One of these stories is related of how an inventor of a certain machine betook himself to a mechanical engineer for advice on same. The machine in question was supposed to" multiply power and the inventor of this device maintained that if one horsepower of energy was applied to a pulley on one end of the mechanism, then 20 horsepower could be taken from a second pulley placed on the other end of the combination. The engineer asked the inventor if he believed in perpetual motion, and be re plied, "Certainly not." "Well," said the engineer, "if you use one of the 20 horsepower you claim to produce, you will have 19 horsepower left for other work, will you not?" "Yes," replied the inventor.

"Then take one horsepower from the pulley which will deliver 20 horsepower and drive the other end of the machine requiring but one horsepower, as you mention, and you will then have perpetual motion!" It is said that the inventor departed forthwith without even unrolling his drawings. Again, there is nothing wrong with trying to tap any of nature's reservoirs, but what is wrong is when we try to make 2 plus 2 equal 5 mechanically. It is a consoling fact, indeed, that we should know, as we do know, that an accountant's balance sheet is always possible for any mechanical operation.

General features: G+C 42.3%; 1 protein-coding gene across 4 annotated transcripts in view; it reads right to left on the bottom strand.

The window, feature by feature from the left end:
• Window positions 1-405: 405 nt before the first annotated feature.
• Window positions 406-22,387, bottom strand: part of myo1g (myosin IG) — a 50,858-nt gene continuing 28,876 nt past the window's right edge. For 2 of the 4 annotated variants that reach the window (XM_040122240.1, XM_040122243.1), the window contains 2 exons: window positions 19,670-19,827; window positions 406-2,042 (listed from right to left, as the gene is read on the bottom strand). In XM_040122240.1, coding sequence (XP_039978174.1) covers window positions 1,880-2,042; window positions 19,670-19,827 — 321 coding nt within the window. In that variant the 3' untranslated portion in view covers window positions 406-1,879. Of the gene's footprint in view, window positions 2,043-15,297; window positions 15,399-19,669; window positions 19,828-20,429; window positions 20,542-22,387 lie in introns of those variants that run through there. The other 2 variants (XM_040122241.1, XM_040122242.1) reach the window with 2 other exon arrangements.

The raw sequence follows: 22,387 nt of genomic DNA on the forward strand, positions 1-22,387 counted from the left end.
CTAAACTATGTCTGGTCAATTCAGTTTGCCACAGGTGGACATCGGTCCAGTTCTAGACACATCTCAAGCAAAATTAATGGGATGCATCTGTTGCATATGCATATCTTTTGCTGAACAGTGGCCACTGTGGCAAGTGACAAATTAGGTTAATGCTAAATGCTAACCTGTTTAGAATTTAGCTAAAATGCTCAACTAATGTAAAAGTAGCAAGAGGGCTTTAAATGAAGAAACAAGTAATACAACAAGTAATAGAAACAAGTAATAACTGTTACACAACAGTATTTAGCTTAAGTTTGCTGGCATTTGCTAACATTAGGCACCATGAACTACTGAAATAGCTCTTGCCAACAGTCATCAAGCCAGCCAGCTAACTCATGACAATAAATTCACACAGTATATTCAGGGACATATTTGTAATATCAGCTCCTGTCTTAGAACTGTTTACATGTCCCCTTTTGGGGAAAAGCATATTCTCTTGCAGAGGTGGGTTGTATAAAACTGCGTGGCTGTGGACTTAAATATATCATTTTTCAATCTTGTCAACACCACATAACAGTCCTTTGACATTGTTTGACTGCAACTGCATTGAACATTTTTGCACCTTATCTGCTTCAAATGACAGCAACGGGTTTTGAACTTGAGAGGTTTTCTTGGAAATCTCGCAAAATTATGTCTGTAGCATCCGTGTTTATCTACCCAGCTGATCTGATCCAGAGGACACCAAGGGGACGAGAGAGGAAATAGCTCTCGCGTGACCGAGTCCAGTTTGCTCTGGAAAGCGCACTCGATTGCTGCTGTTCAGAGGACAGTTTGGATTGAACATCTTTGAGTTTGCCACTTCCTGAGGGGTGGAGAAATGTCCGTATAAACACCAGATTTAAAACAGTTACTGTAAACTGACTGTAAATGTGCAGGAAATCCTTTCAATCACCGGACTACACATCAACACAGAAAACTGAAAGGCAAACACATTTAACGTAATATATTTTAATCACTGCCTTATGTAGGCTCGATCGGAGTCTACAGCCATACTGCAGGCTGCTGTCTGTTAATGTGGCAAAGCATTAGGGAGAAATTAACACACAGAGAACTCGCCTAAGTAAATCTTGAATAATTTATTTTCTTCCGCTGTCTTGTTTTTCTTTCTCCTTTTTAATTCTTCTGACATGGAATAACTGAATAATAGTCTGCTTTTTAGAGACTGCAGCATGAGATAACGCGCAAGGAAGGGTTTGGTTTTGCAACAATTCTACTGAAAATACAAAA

On the one side we have the money paid in, that is the horsepower available while on the other side we have the money paid out; that is the work done and the energy wasted; the two sides must balance one with the other eventually. For a given horsepower put into a certain device or machine we are entitled to look for a strict accounting" of energy expended by this machine.

The final results must show so much work done plus so much wasted, avoidably or unavoidably, and the work done plus the work wasted must in every case equal the work originally put in. Also there must be no pretense made or assumed that any amount of the energy has mysteriously disappeared - in other words, there must be no allegation that the books will not balance.